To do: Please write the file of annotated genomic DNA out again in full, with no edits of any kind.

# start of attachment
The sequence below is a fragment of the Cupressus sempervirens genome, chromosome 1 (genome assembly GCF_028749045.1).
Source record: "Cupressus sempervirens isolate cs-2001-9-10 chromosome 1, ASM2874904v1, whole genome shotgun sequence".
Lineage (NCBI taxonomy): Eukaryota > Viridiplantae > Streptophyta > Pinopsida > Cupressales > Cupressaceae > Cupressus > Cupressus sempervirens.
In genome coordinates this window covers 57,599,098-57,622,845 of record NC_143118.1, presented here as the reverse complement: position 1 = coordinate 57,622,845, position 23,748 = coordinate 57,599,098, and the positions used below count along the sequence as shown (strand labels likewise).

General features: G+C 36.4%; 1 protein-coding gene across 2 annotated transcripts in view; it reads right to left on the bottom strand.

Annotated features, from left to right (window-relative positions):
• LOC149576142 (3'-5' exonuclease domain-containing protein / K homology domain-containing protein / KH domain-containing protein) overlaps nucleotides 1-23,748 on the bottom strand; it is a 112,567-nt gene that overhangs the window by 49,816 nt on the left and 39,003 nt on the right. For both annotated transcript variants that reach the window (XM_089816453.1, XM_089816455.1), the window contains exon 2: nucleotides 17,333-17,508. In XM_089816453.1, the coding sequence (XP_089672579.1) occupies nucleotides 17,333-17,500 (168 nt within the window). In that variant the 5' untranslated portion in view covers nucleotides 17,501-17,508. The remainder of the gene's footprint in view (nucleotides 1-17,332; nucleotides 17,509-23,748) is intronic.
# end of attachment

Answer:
The sequence below is a fragment of the Cupressus sempervirens genome, chromosome 1 (genome assembly GCF_028749045.1).
Source record: "Cupressus sempervirens isolate cs-2001-9-10 chromosome 1, ASM2874904v1, whole genome shotgun sequence".
Lineage (NCBI taxonomy): Eukaryota > Viridiplantae > Streptophyta > Pinopsida > Cupressales > Cupressaceae > Cupressus > Cupressus sempervirens.
In genome coordinates this window covers 57,599,098-57,622,845 of record NC_143118.1, presented here as the reverse complement: position 1 = coordinate 57,622,845, position 23,748 = coordinate 57,599,098, and the positions used below count along the sequence as shown (strand labels likewise).

General features: G+C 36.4%; 1 protein-coding gene across 2 annotated transcripts in view; it reads right to left on the bottom strand.

Annotated features, from left to right (window-relative positions):
• LOC149576142 (3'-5' exonuclease domain-containing protein / K homology domain-containing protein / KH domain-containing protein) overlaps nucleotides 1-23,748 on the bottom strand; it is a 112,567-nt gene that overhangs the window by 49,816 nt on the left and 39,003 nt on the right. For both annotated transcript variants that reach the window (XM_089816453.1, XM_089816455.1), the window contains exon 2: nucleotides 17,333-17,508. In XM_089816453.1, the coding sequence (XP_089672579.1) occupies nucleotides 17,333-17,500 (168 nt within the window). In that variant the 5' untranslated portion in view covers nucleotides 17,501-17,508. The remainder of the gene's footprint in view (nucleotides 1-17,332; nucleotides 17,509-23,748) is intronic.